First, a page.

News outlets report on how consumers, employers and even providers are grappling with a score of emerging issues -- ranging from health care costs and demand to the challenges of trying to understand the complexities of the marketplace.
The Wall Street Journal: Health Law's Impact Has Only Begun
On Jan. 1, the key provisions of the Affordable Care Act took effect. Americans gained access to new health plans subsidized by federal dollars. Insurers no longer can turn away people with existing conditions. Millions are now eligible for new Medicaid benefits. But the federal law also upended existing health-insurance arrangements for millions of people. Companies worry about the expense of providing new policies, some hospitals aren't seeing the influx of new patients they expected to balance new costs and entrepreneurs say they may hire more part-time workers to avoid offering more coverage (Mathews, 2/18).
Politico: Who Will Help The Newly Insured?
Newfound health benefits often come with newfound questions. But most states have either spurned or run out of federal funding for consumer assistance programs aimed at guiding Obamacare’s newly insured through the complexities of using their coverage. Some states with GOP governors never sought Affordable Care Act dollars for these programs. Most states that did have almost used up the federal cash and are struggling to keep programs afloat. Only 12 states and the District of Columbia now have active consumer assistance programs, and they’re basically on their own (Villacorta, 2/18).
The New York Times: Obama’s Vote-Getting Tactics Struggle To Find The Uninsured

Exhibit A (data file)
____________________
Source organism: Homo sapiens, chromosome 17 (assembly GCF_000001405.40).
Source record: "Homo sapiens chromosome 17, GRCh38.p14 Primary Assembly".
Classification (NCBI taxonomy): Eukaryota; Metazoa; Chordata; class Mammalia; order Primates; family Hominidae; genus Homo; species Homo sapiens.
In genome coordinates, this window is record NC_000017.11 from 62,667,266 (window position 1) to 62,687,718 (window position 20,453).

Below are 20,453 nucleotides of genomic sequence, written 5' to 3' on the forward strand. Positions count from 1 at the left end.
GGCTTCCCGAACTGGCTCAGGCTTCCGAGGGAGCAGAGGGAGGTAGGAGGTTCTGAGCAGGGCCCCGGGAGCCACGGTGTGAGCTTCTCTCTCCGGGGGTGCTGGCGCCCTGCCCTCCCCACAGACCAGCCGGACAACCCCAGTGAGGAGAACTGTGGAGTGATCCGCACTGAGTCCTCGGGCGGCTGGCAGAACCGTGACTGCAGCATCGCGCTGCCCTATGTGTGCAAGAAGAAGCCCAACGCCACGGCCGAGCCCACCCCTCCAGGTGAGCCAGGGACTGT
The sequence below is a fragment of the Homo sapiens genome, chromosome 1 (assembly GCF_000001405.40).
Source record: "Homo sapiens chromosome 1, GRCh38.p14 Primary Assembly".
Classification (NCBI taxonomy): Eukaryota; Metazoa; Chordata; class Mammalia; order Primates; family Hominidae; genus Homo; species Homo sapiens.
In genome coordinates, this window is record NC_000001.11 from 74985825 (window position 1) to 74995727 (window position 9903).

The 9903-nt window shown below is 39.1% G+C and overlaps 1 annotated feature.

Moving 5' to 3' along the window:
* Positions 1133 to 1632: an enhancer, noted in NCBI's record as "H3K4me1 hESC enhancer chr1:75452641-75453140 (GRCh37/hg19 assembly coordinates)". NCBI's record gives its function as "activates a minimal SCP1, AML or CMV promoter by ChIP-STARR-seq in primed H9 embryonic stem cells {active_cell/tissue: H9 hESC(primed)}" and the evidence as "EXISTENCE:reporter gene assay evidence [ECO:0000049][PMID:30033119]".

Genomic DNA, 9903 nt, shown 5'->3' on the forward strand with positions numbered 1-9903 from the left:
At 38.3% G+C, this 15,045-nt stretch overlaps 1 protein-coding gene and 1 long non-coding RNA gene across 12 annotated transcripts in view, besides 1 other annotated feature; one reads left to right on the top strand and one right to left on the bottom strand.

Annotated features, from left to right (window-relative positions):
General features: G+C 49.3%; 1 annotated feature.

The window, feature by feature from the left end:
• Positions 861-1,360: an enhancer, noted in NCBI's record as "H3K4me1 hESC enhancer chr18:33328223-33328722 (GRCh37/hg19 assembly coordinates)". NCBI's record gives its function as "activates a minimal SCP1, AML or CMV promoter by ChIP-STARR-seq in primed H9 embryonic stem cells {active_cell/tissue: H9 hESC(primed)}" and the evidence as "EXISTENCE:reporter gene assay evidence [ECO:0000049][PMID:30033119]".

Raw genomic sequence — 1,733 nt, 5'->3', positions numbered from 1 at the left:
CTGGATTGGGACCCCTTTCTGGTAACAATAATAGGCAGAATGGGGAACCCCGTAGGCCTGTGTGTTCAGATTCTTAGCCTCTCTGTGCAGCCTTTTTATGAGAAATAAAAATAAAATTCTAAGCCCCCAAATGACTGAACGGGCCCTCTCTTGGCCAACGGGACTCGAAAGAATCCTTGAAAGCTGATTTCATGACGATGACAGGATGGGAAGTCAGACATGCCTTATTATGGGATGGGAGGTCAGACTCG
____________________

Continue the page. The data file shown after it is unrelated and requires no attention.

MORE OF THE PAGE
The hunt for the uninsured in Broward County got underway one recent afternoon when 41 canvassers, armed with electronic maps on Samsung tablets, set off through working-class neighborhoods to peddle the Affordable Care Act door to door. Four hours later, they had made contact with 2,623 residents and signed up exactly 25 people. Many of their targets, people identified on sophisticated computer lists generated in Washington as unlikely to have health insurance, had moved away. Some were not home. Many said they already had insurance through Medicare, their parents or a job. A few were hostile at the mere mention of President Obama’s health care law (Shear, 2/18).
The Fiscal Times: ACA Awareness Lacking Among Low Income, Uninsured
Many Americans within Obamacare’s target market -- like young or low income Americans -- are still largely unaware of the president’s health care law. According to the Urban Institute’s Health Reform Monitoring Survey, only about a third of all adults have heard either “some or a lot” about Obamacare. Those without insurance and/or below the poverty threshold were even less likely to know about the new law (Ehley, 2/18).